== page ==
Israel ex-President Moshe Katsav found guilty of rape

The BBC's Rupert Wingfield-Hayes says Moshe Katsav is expected to appeal against the judges' unanimous decision.

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Israel's former President Moshe Katsav has been convicted of rape by a court in Tel Aviv and could go to jail.

He was found guilty of raping an employee in the 1990s when he was tourism minister and of later sexual offences while he was president.

The judges said they believed the evidence of the woman whose testimony had led to two charges of rape.

Moshe Katsav resigned from the largely ceremonial post of head of state in 2007 and was indicted in March 2009.

MOSHE KATSAV

  • Convicted of rape and sexual harassment, 2010
  • Born in Iran - first Israeli president to come from a Muslim country
  • Became Likud MP in 1977 at the age of 30
  • Married since 1969, with five children

While his resignation caused shock across Israel, it had limited political consequences.

Rape commands a jail term in Israel of at least four years, although Katsav is thought to be likely to contest the conviction in Israel's supreme court.

State prosecutor Ronit Amiel said the verdict carried a message to other victims of abuse of power that they should not remain silent.

'Riddled with lies'

The former president, 65, who was in office for seven years from 2000, had denied the charges, the most serious ever levelled against an Israeli head of state.

Analysis

The Israeli media is describing this conviction as unprecedented in the democratic world.

Extraordinarily Moshe Katsav had previously withdrawn from a plea bargain which would have allowed him to avoid jail time. Now it appears certain that the former president will be sentenced to prison. The minimum sentence for rape in Israel is four years.

Some have suggested that Moshe Katsav's trial is another sign of the rottenness at the heart of Israeli politics. The former Israeli Prime Minister Ehud Olmert is currently facing corruption charges.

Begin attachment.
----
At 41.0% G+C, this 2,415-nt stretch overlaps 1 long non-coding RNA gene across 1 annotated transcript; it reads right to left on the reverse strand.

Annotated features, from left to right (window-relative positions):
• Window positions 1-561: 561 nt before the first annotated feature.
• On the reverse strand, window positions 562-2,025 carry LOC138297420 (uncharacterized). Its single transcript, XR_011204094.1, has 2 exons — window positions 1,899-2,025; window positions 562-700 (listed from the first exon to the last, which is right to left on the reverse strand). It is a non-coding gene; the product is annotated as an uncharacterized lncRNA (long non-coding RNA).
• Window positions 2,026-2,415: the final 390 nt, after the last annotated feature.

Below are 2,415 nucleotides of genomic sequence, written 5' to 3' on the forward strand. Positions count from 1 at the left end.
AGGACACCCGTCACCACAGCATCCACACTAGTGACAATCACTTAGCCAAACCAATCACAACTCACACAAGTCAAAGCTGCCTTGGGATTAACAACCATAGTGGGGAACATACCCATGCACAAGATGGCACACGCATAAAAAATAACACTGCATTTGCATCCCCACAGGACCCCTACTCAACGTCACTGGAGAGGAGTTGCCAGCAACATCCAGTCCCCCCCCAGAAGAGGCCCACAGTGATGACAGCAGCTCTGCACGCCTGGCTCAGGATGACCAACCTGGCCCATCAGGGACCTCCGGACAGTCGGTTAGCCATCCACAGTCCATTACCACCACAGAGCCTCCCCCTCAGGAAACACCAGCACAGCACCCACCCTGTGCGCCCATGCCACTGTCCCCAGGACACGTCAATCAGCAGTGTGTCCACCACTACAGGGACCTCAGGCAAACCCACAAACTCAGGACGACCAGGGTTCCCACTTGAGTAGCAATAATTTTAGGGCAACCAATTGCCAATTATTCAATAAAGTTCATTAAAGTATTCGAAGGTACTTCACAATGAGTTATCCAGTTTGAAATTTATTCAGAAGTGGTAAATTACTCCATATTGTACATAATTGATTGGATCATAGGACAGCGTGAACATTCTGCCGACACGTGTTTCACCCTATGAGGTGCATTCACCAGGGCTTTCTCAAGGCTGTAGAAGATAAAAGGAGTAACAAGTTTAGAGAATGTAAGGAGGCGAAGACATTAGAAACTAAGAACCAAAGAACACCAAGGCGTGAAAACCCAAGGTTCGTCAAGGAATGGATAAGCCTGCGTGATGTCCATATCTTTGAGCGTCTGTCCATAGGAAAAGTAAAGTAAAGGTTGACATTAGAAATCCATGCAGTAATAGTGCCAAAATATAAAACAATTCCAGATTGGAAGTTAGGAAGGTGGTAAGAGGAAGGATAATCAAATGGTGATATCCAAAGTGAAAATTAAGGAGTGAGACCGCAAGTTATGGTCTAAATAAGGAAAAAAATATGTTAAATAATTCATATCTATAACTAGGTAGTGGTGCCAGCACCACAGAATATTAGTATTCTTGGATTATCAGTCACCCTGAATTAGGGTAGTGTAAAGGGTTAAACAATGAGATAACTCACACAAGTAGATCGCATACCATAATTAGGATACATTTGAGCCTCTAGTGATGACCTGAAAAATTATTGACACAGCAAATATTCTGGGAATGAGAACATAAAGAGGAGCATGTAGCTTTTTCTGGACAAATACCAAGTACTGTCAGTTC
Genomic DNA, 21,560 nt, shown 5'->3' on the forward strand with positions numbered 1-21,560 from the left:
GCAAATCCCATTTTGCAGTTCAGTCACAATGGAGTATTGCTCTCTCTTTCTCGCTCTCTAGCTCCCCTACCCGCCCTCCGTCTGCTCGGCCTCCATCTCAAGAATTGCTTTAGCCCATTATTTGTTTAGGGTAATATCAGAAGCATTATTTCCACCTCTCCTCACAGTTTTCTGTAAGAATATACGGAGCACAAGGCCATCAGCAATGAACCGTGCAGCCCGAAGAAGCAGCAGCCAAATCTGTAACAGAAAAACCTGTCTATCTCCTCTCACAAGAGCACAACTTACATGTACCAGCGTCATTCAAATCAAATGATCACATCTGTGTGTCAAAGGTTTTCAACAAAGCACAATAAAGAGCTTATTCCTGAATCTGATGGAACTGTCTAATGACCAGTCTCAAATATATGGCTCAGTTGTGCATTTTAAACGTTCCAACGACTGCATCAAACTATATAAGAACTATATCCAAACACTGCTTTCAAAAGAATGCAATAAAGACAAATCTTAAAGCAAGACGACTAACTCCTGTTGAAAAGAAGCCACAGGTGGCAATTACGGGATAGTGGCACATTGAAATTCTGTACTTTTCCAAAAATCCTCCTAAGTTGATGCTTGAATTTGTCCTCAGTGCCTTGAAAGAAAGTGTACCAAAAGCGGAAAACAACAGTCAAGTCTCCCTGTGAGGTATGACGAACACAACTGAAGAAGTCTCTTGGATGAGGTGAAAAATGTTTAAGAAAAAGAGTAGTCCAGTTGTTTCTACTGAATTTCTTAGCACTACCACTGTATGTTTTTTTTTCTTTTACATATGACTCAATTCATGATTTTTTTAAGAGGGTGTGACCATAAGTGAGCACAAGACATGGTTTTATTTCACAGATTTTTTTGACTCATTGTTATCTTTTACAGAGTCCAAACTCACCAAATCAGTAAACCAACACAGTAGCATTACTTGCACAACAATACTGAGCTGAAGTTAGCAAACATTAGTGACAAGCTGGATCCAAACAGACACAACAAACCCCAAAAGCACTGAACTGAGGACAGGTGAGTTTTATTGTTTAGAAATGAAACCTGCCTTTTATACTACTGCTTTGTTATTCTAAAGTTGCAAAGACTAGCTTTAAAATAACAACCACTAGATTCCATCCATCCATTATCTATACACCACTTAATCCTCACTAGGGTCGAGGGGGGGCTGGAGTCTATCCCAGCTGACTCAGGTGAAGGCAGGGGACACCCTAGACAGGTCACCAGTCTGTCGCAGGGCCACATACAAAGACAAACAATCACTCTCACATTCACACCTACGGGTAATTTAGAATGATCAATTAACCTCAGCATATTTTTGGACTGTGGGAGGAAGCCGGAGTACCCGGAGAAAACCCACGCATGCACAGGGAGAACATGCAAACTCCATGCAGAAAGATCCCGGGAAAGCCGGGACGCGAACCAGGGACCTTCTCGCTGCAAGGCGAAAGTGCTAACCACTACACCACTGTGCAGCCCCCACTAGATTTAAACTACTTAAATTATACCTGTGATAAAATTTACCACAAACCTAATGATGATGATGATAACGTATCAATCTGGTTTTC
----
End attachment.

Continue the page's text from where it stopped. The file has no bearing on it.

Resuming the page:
But others point out that the fact that even a former president is not above the law is a sign of the health of Israel's democracy.

When he stepped down in 2007, he initially agreed to plead guilty to sexual misconduct and avoid more serious charges, but he withdrew the plea bargain the following year.

According to the indictment, the rape charges dated back to April 1998 when the former employee described as Woman A alleged he had first raped her at the tourism ministry office and later at a hotel in Jerusalem.

The further charges related to claims of sexual harassment of two women in 2003 and 2005 during his presidency.

Reading the verdict, Judge George Karra who presided over a panel with two other judges, said: "We believe the plaintiff [Woman A] because her testimony is supported by elements of evidence, and she told the truth."

Katsav's evidence, the judges decided, was "riddled with lies".

Although members of his family were with him in court, his wife Gila was not. He appeared to be visibly distraught as the verdict was read out and one of his sons was heard saying repeatedly "it's not true".

Sentencing is expected to take place next month and before the former president left court, he was told to surrender his passport.

Moshe Katsav at Tel Aviv District Court (30 Dec 2010) Katsav, president for seven years until 2007, had rejected a plea bargain

His son, Boaz, told reporters the family would fight on to prove his innocence. "We will continue to walk with our heads high, so all the nation throughout its generations, with God's help, will know that father, the eighth president of the State of Israel, is innocent."

'Lynching'

Moshe Katsav was born in Iran and emigrated at the age of six to Israel with his family in 1951. He joined the right-wing Likud party and held a number of ministerial posts before becoming president.

The allegations against him first surfaced in 2006 and led to him stepping down the following year, to be replaced by current President Shimon Peres.

After his indictment, he gave a televised news conference claiming he was the "victim of a lynching" organised by then-Attorney General Menahem Mazuz.

Prime Minister Benjamin Netanyahu said it was a "sad day for the State of Israel and its citizens" but added that the trial was a sign of strength of the country's judicial system.

"Today the court conveyed two clear-cut messages, that all are equal before the law and that every woman has exclusive rights to her body," he said.

Women's groups in Israel have welcomed the verdict, arguing that allegations of sexual harassment are too often ignored.

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